Atlantic Yards

Brooklyn workers headed to trial in Atlantic Yards case

November 4, 2014 Brooklyn Daily Eagle
The Barclays Center, near the area in dispute. Eagle file photo by Mary Frost
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A federal judge has issued a decision denying building developer Forest City Ratner and now defunct organization Brooklyn United for Innovative Local Development (BUILD) summary judgment on a case involving claims of unpaid wages and false promises of employment. 

Ratner is known for developing the Barclays Center and the Atlantic Yards project in Prospect Heights, Brooklyn. BUILD was responsible for hiring and training workers to work in and around the Atlantic Yards. 

According to the suit, plaintiffs were participants in a jobs training program negotiated as part of the Atlantic Yards development. The program, called the Pre-Apprenticeship Training Program (PATP), was intended to “train community residents for construction jobs within the arena and project.” The seven plaintiffs participated in the PATP in fall 2010, and several quit jobs to participate. As alleged in the complaint, BUILD and other project officials told participants that they would earn memberships in building trade unions upon completion of the program and would be employed to work within the Atlantic Yards.   

Instead, the plaintiffs state, they were employed for two months in the construction of a house in Staten Island — work for which they received no wages or other compensation.

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“We believed them when they said that this was a path to union membership and union jobs. They even told us that they had seen the union books that were reserved for us,” said plaintiff Kathleen Noreiga.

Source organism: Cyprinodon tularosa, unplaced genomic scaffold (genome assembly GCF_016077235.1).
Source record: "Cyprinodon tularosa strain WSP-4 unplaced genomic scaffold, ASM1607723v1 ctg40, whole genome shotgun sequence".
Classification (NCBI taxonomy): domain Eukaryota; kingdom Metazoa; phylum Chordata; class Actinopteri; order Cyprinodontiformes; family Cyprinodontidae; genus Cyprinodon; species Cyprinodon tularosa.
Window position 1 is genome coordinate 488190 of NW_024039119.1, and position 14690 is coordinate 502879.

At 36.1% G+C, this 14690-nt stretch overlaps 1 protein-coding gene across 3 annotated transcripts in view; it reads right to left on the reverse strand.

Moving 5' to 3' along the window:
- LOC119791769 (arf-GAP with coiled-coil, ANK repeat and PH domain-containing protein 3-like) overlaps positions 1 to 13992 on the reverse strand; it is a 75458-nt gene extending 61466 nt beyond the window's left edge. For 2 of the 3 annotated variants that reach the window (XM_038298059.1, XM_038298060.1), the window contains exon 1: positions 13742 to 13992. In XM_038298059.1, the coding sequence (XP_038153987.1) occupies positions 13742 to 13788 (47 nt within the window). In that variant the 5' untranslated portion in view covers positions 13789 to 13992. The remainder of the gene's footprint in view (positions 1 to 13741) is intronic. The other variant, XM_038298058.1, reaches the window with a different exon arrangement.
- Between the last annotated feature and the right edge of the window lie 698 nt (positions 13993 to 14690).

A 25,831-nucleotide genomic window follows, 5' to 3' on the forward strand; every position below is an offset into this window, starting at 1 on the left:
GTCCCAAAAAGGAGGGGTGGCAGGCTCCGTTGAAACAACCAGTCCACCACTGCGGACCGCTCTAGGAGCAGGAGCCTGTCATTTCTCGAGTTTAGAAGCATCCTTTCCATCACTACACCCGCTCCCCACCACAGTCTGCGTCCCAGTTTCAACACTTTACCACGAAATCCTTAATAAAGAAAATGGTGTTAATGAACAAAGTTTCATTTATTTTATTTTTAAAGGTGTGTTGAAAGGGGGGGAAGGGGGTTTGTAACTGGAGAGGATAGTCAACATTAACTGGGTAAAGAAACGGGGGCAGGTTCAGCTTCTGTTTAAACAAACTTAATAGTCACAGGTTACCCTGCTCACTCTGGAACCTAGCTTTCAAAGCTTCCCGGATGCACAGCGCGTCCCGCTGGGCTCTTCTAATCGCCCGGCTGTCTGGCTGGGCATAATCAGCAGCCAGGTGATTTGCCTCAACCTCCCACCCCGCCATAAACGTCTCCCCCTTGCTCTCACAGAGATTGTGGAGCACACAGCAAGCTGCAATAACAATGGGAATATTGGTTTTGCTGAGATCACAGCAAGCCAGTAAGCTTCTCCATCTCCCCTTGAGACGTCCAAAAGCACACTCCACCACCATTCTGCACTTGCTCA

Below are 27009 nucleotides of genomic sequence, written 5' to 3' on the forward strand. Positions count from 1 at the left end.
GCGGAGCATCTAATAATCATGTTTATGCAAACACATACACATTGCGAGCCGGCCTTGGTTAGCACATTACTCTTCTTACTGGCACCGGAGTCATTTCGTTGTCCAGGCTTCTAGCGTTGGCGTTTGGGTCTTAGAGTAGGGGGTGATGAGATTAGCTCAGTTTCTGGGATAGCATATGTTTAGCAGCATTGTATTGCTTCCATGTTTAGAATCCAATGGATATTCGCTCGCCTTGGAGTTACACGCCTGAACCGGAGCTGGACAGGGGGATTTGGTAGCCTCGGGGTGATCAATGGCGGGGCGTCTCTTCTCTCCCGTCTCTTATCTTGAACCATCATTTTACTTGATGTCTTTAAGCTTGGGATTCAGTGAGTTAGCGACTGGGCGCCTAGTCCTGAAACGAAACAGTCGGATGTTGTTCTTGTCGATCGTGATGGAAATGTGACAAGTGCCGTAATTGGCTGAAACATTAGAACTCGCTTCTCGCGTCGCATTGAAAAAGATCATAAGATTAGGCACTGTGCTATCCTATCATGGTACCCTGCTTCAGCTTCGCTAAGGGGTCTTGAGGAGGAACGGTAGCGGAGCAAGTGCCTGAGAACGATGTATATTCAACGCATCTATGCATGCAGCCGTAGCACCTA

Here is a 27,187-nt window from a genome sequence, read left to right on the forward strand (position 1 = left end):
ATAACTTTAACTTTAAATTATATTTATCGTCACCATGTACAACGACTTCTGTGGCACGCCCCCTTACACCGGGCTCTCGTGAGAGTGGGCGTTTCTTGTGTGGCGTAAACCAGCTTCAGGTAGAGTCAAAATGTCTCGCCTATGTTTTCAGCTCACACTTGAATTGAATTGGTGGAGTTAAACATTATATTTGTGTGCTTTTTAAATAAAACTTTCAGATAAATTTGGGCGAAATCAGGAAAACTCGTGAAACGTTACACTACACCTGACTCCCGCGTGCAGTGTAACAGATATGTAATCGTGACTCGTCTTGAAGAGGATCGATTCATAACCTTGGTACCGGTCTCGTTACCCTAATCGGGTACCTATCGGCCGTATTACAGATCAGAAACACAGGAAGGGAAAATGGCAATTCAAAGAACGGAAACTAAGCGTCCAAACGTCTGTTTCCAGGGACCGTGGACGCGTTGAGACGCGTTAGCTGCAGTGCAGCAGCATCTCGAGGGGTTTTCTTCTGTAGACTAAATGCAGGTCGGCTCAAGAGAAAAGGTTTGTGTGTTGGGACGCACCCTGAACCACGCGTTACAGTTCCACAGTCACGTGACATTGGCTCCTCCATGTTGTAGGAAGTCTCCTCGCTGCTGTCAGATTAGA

In a ruling last week, Brooklyn federal judge John Gleeson held that a jury will weigh whether the Ratner and BUILD promised Noreiga and the other participants union memberships and jobs in order to secure their participation in the program. A jury will also decide whether the defendants engaged in deceptive acts or practices in violation of the New York General Business Law. 

“We are delighted that our clients will finally have their day in court,” said Sarah Dranoff, director of the Workers’ Rights and Benefits Unit at Legal Services NYC’s Brooklyn program.

“The decision from U.S. District Judge John Gleeson represents a significant victory for the individuals who did not receive payment for the pre-apprenticeship training, or ultimately the project jobs, promised by Forest City Ratner,” said Letitia James, public advocate for New York City. 

Legal Services NYC’s Brooklyn program and the law firm of Emery Celli Brinckerhoff & Abady represent the workers.

Gleeson dismissed the claims against Bruce Ratner individually.

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